This morning, University Housing & Residential Services officials formally agreed to fully meet demands submitted by residents of West Campus Family Housing (WCFH) to compensate for disruption caused by nearby construction work on the Sierra Madre Housing complex as well as to address future work on the San Joaquin Apartment complex.
Last Friday, European history Ph.D student and WCFH resident Brian Griffith published a petition with the demands — including a rent freeze for West Campus residents, a relief fund to benefit the “most affected residents” and the option to move into a less-impacted unit. The document was published on a website he created to connect and inform impacted residents.
In an email sent at 10 a.m. this morning, Executive Director of Housing & Residential Services Wilfred Brown provided Tenants’ Association President Braxton Lethco with Housing’s written response to the three demands agreed upon. Specifically, West Campus residents will not experience an increase in rates through the 2015-2016 fiscal year, the Housing & Residential Service’s Chief Financial Officer will work with representatives from the WCFH and the Tenants’ Association to build a relief fund, and West Campus residents will have the opportunity to move to a less-impacted unit as availability permits, according to the agreement.
According to Griffith, students first began speaking with housing officials on Oct. 18, after experiencing disruption due to construction of the Sierra Madre Housing complex. Anonymous resident testimonials on the petition website list “waking to bulldozers,” poor air quality and other safety concerns as issues West Campus residents have been combating since moving in.
After several months of contact with Housing officials, Griffith said he and other West Campus residents felt the need to escalate the process.
“We just basically had enough of it. We weren’t getting anywhere with Housing … our token meetings that we were having weren’t producing anything serious,” Griffith said.
On Feb. 17, UC student worker’s union UAW Local 2865 published a letter in support of the residents at West Campus, who were expected to receive no compensation during construction times and face a 3 percent increase in monthly rates over the next several years.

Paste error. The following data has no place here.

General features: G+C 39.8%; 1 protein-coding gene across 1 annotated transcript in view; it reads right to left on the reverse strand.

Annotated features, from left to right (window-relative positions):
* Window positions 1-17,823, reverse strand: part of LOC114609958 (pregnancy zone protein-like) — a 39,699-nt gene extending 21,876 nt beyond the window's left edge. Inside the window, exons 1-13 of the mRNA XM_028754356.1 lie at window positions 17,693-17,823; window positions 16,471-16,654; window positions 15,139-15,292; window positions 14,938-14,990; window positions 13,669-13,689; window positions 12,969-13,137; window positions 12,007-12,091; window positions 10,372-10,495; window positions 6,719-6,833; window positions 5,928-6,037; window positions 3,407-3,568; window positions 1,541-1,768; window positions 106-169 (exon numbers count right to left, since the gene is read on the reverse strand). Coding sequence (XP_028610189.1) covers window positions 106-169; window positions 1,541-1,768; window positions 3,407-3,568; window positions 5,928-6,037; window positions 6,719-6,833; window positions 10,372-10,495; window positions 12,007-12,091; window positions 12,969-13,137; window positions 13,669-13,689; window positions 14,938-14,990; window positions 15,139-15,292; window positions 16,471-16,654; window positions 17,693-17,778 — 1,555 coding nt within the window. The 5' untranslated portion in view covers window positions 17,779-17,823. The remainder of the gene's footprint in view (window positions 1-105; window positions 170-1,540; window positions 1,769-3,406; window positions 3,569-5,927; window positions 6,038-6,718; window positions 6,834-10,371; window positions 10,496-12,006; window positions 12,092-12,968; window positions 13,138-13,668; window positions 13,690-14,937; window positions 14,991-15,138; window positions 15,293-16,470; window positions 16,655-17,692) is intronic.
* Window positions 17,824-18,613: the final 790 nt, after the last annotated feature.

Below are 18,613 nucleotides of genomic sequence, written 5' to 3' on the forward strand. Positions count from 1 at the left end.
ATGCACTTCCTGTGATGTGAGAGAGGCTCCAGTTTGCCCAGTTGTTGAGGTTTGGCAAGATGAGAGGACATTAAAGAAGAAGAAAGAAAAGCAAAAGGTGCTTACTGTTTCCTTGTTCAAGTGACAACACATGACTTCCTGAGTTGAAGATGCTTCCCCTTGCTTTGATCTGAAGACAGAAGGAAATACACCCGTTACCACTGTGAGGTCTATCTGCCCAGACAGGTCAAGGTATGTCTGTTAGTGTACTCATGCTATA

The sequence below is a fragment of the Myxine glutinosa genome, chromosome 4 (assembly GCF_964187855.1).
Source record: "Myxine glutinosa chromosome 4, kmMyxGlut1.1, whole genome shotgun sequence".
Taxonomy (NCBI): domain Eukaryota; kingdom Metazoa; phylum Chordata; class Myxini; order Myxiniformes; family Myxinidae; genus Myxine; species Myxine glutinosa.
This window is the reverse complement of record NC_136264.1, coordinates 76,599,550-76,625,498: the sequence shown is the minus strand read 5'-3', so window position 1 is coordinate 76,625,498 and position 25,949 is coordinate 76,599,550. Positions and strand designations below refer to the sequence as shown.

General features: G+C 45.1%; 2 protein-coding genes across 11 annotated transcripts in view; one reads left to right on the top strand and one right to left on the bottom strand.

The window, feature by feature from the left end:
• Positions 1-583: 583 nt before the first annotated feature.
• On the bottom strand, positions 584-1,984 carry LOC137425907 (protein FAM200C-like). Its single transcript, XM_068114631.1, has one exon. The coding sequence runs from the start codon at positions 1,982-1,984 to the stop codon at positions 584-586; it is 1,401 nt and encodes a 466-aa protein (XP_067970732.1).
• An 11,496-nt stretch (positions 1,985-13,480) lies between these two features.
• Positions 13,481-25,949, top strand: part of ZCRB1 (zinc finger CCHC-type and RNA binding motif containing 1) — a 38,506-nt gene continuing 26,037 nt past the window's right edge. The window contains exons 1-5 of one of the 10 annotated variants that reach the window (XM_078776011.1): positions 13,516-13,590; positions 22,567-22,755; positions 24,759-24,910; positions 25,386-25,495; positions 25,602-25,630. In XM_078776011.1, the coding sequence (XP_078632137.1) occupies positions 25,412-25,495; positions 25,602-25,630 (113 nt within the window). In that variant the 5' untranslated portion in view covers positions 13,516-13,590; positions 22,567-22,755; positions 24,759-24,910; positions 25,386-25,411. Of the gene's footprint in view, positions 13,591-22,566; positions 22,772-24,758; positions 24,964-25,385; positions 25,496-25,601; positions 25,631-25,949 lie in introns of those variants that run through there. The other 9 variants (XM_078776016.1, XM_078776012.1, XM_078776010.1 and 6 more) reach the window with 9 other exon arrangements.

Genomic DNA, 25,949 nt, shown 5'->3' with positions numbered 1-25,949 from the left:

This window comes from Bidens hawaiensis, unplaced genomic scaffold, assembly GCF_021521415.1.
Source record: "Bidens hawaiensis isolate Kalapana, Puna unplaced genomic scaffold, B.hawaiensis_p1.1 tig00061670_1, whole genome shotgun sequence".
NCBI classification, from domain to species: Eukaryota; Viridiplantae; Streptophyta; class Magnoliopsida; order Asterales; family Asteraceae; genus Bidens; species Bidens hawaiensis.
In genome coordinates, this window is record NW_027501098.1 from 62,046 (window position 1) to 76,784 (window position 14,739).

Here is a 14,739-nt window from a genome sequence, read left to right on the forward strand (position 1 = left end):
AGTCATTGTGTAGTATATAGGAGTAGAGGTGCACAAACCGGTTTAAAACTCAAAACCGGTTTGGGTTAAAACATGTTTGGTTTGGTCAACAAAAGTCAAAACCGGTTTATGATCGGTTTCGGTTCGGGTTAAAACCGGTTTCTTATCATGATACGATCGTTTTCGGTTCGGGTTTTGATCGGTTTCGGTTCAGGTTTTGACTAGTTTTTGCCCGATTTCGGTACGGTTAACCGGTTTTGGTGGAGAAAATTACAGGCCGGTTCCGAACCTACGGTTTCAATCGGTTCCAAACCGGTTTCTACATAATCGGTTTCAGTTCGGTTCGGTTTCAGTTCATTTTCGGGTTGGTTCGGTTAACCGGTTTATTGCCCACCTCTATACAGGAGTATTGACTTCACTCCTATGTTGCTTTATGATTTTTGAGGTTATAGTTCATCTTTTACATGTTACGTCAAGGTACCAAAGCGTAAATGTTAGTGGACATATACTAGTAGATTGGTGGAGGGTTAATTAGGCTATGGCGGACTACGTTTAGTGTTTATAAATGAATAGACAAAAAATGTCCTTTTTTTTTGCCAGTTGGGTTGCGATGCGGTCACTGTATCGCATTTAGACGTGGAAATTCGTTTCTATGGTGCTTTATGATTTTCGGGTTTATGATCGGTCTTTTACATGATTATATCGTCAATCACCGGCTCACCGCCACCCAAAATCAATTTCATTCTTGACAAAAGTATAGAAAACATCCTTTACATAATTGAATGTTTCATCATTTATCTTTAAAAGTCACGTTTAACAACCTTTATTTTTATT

“Such inexplicable obstinacy and arrogance on the part of Housing is simply unacceptable both to our members and the Union’s leadership,” the letter stated, demanding that Housing officials compensate for not being able to fulfill their contract terms of providing “’proper living, learning and resting conditions.’”
Griffith and other residents were contacted by Housing officials yesterday to attend a meeting that evening, during which they were told that many of their demands would be met.
Speaking before Housing published its formal acceptance of demands, Griffith said that while he was “very relieved” by the increasing efforts of Housing officials to address student concerns, the entire process placed considerable strain on his work and family life.
“I have a little boy, a 15-month-old little boy; I’m married, you know, I don’t have time for this shit,” Griffith said. “My life has been really interrupted. It has been really difficult to grade my students’ papers and get them in on time, and to keep up with my own work while dealing with construction that starts at seven o’clock in the morning.”
The West Campus residents’ petition garnered over 100 signatures, many of which were accompanied by long grievance letters, according to Griffith. He said yesterday’s meeting and the timely agreement by Housing were likely prompted by the petition and a collectively-composed Op-Ed addressed to Chancellor Yang that was circulated to Housing executives this past week.
Lethco said Griffith contacted him about five months ago, and since then, the two have worked together in addressing resident concerns, as he worked on negotiations with Housing officials and Griffith spearheaded petitioning efforts.
According to Lethco, the most difficult part of negotiations was the inconsistent information he and Griffith received, citing examples regarding financial compensation and construction work.
“I was told that the interior of the apartments would be remodeled (for the first time in 30 years) and then someone would tell me that the apartments were not going to remodeled because they were going to be demolished next week,” Lethco said in an email. “Brian had to deal with a longer process of meeting with residents and rallying everyone. Brian’s faith really kept this project alive.”
Both Lethco and Griffith said they were satisfied with the agreements made by Housing officials, despite the lengthy process.
“I’m disappointed that it took five months to reach this point, but I am impressed that housing officials stepped up and took full responsibility for the construction.” Lethco said in an email. “My faith is fully restored in housing, and I hope that both residents and UCSB housing officials can use The West Campus Deal for future reference.”
This story appeared as an online exclusive on Thursday, March 13, 2014.